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Proposal to ban slot-like machines sent to Kentucky governor


Kentucky's Senate has voted to ban devices resembling slot machines that have proliferated in the state. The vote caps one of the most bitter
policy fights of the year. Josh James reports.

The bill won Senate passage on a 29-6 vote, advancing to Gov. Andy Beshear.

It was an anticlimactic finale for a heavily lobbied measure that created plenty of drama.

In early March, the bill was tabled in the House, only to be revived and passed days later. Speaker David Osborne made the procedural motion that resumed consideration of the proposal, and a few minutes later House passed the bill on a 64-32 vote.

Opponents of the ban have pushed for legislation that would regulate and tax the machines.

The debate revolves around thousands of cash payout games set up in recent years in convenience stores, gas stations and bars across Kentucky.

Supporters refer to them as legal “skill games.” Others call them “gray machines,” based on their murky legal status.

Proponents of the ban — led by the group Kentuckians Against Illegal Gambling — focused on
the proliferation of the machines. A failure to banish the devices would lead to the largest expansion of gambling in Kentucky history, the group said.

“We commend the Kentucky General Assembly for
bringing House Bill 594 across the finish line to protect Kentucky families and communities from the dangers of illegal gray machine gambling,” Mark Guilfoyle, the group's executive director, said after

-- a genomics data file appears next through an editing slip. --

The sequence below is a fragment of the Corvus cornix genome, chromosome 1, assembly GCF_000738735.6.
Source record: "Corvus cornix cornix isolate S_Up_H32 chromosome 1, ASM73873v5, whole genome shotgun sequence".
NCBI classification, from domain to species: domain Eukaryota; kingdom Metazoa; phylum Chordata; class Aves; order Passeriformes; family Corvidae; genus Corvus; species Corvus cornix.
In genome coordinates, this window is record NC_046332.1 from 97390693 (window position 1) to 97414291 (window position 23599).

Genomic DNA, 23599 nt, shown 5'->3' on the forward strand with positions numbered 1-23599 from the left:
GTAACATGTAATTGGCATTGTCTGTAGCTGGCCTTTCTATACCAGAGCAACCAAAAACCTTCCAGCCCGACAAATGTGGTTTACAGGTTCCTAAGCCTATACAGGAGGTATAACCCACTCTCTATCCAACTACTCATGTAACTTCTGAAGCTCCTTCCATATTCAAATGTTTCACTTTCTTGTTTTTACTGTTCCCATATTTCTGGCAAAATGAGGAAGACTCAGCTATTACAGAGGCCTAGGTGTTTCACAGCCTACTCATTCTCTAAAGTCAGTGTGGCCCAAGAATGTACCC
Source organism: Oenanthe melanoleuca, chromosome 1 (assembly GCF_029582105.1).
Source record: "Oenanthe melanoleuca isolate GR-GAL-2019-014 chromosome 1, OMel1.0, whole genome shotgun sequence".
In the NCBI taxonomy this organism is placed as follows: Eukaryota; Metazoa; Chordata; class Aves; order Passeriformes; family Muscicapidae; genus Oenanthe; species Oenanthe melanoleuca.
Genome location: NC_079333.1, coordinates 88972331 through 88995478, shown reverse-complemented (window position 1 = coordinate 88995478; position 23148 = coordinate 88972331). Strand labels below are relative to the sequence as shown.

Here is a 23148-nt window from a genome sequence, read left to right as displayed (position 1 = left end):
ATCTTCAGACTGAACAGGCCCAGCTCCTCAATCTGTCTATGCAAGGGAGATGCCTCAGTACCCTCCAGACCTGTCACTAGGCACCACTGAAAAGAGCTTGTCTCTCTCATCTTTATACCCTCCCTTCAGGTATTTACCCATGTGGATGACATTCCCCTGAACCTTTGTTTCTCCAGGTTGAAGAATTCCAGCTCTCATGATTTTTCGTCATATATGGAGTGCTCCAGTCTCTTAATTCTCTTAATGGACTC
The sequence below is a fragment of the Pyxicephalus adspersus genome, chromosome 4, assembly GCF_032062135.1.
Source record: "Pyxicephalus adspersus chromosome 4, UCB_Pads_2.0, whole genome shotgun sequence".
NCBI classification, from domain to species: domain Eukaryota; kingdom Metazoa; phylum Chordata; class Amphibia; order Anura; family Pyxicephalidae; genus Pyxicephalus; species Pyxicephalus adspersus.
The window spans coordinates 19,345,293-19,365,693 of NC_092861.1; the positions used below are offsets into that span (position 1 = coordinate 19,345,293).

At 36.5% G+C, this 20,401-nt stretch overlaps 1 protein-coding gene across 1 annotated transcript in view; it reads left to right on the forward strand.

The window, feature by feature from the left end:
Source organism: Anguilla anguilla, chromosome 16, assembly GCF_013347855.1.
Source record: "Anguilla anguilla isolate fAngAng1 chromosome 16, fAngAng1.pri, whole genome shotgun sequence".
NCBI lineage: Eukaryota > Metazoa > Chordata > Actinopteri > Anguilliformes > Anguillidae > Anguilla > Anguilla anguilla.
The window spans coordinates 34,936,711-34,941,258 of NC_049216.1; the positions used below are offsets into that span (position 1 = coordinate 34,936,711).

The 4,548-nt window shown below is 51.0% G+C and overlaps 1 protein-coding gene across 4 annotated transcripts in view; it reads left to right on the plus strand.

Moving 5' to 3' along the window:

the Senate vote.

Opponents of the ban said the bill would hurt the many small businesses that offer the games.

The Kentucky Merchants and Amusement Coalition supports keeping the devices. Wes Jackson, the group's president, said Tuesday that the outcome in the Legislature went against “the needs of thousands of their constituents who are relying on the income of legal skill games.”

Last year a bill to banish the machines passed the House and Senate, but lawmakers couldn’t agree on an amended version before the legislative session ended. That led to months of continued jockeying by both sides in preparation for this year's showdown.

Republicans have supermajorities in both legislative chambers.

Josh James fell in love with college radio at Western Kentucky University's student station, New Rock 92 (now Revolution 91.7). After working as a DJ and program director, he knew he wanted to come home to Lexington and try his hand in public radio.